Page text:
In addition to education about the way lab grown diamonds are made, synthetic diamond companies need to emphasize the environmental and ethical reasons for purchasing a lab grown diamond instead of a mined diamond. Traditional diamond mining has had devastating impacts on the environment, destroying wildlife habitats and leaving enormous spans of empty, unproductive farmland. Lab grown diamonds use fewer resources and have less environmental impact, making them a better choice in terms of sustainability (McAdams & Reavis, 2008).. Synthetic diamonds are also considered conflict-free and are not associated with “blood diamonds,” or the exploitation of workers or funding of wars. Although, there is some truth to the argument that the synthetic diamond market could take jobs away from the countries where diamonds are mined, the conditions the laborers are forced to work in are deplorable, and DeBeers has been involved in contributing to these unspeakable working conditions. Marketing strategies that include images of the environmental destruction and human suffering caused by the mined diamond industry would appeal to consumers’ moral values.

With the recent introduction of Lightbox by De Beers, consumer education should also include the relationship of Lightbox to De Beers, so consumers will be aware that money spent on Lightbox products will support the ethical, political, and environmental issues De Beers continues to play a role in.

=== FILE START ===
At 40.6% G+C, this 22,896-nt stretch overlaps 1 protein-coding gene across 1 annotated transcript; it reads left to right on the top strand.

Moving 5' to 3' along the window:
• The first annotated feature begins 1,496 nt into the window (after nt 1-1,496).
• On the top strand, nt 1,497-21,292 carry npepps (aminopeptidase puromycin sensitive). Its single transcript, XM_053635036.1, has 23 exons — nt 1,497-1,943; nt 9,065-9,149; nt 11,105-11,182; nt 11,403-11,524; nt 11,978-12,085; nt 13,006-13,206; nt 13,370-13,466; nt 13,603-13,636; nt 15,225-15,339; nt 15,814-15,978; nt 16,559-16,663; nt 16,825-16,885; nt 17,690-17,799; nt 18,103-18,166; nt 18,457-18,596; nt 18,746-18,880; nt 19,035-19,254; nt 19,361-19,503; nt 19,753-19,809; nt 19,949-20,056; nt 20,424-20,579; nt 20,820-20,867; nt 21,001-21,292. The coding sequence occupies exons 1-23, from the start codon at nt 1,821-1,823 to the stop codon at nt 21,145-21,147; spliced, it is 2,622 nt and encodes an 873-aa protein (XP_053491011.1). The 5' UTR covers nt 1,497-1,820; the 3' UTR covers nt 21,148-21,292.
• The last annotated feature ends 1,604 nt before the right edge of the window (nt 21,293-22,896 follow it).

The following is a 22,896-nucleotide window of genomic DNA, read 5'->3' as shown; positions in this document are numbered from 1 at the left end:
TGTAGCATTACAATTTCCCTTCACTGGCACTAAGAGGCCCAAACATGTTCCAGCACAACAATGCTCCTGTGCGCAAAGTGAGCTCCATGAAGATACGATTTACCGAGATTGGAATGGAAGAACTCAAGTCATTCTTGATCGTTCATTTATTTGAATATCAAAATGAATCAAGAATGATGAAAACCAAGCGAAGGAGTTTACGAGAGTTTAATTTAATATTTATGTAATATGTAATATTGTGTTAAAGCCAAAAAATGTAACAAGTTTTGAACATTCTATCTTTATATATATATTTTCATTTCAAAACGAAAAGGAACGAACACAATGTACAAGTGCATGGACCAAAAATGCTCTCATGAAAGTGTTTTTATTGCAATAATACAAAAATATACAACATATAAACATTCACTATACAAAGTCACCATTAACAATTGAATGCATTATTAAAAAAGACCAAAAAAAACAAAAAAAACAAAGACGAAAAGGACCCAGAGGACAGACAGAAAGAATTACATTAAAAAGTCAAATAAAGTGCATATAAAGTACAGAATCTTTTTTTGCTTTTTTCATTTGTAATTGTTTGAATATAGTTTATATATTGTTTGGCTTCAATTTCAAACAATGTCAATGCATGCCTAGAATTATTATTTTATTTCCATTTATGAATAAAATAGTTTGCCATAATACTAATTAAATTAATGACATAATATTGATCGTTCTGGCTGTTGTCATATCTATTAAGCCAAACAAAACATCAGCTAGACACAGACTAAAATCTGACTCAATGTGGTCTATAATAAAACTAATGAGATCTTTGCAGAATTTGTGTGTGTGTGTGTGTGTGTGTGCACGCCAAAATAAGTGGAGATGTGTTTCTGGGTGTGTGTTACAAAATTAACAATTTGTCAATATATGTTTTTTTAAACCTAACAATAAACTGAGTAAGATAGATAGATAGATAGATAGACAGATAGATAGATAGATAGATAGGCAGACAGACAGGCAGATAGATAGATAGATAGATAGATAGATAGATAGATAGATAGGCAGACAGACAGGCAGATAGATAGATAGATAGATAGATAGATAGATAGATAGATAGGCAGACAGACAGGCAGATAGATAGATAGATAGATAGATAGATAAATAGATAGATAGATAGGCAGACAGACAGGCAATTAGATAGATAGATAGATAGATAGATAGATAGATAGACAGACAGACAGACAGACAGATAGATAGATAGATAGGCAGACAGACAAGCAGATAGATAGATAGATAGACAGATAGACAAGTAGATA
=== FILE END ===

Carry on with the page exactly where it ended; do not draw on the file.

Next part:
The Need for Diversification

Diamonds can only be mined in certain parts of the world, where commercially viable diamond deposits are found. The exploration of potential diamond mining sites is a very complex endeavor, that takes enormous financial resources for exploration, prospecting and surveying, economic appraisal, and licensing. This process takes many years – with no promise that diamond deposits will actually be discovered (Bain, 2011). Most underground diamond deposits are found in South Africa, Australia, Canada and Russia. Synthetic diamonds do not require diamond deposits deep within the earth – laboratories can be created almost anywhere (Bain, 2011). Synthetic diamonds open the diamond industry to areas of the world that do not have underground diamond deposits.